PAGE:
Government regulation protects the Turkish tea market by imposing heavy import tax on all non-Turkish tea. According to Emin Akyuz (@meminakyuz), whose family has tea gardens in the Rize region, importing tea into Turkey carries around a 145% tax. This tax has resulted in tea smuggling becoming common practice.
Bitter, strong but addictive
I love the vibrant tea culture in Istanbul, which I’m assuming is similar in the rest of the country. The tea you receive around the city is not an exact science: the process of making it is not overly fussy with precise measurements or water temperature control. How much çay concentrate put in a cup always varied from place to place, and I wondered how long tea infused before it was served. The tea, however, was consistently strong and served with plenty of sugar, although I only took it with sugar on a couple of occasions.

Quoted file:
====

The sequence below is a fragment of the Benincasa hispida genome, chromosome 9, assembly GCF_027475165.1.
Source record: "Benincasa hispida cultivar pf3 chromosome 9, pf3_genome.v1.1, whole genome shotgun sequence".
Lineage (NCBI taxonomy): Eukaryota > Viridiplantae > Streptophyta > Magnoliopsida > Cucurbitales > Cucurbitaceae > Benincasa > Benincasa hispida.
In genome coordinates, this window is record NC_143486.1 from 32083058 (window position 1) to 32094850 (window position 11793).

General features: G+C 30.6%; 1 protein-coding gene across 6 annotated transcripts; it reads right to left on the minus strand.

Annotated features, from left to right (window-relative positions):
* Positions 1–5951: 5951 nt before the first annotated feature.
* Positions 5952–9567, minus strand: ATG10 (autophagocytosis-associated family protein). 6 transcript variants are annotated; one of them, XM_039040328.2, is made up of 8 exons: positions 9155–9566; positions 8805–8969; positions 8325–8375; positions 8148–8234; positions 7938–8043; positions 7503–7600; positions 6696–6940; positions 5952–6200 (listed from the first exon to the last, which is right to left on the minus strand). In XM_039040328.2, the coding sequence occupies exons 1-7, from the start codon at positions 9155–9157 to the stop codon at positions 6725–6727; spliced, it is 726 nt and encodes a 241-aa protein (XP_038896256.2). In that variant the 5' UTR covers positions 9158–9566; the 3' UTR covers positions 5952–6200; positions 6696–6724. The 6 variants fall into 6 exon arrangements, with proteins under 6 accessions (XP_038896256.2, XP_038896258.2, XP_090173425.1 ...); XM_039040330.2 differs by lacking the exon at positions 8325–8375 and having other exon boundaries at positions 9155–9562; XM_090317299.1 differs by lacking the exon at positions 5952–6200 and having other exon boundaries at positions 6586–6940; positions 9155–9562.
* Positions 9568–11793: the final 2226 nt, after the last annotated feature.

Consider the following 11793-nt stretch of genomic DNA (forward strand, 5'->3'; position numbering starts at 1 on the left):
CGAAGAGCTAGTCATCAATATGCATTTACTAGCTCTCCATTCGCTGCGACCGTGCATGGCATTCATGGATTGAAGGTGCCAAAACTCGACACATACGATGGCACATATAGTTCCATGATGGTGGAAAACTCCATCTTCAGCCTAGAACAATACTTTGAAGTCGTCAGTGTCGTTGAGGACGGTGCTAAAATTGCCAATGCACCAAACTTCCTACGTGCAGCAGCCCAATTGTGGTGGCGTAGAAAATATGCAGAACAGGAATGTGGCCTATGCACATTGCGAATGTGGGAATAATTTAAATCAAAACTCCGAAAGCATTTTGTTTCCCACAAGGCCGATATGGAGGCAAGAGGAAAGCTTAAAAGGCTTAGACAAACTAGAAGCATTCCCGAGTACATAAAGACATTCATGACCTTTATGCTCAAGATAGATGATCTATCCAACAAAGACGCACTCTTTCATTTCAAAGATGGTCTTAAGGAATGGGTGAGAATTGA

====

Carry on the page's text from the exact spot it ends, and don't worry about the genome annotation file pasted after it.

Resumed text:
As a tea lover, I was happy to get good tea everywhere I went. But I do value variety, something that is not always easy to come by. Tourists are often offered an apple tea, and on rare occasions you will be offered a wedge of lemon to add to your çay. After the first couple of days of being in Istanbul I was wanting a cup of milky Assam with my breakfast, but a few days later I was in the full swing of things and was craving the bitter, strong flavour of Turkish çay throughout the day.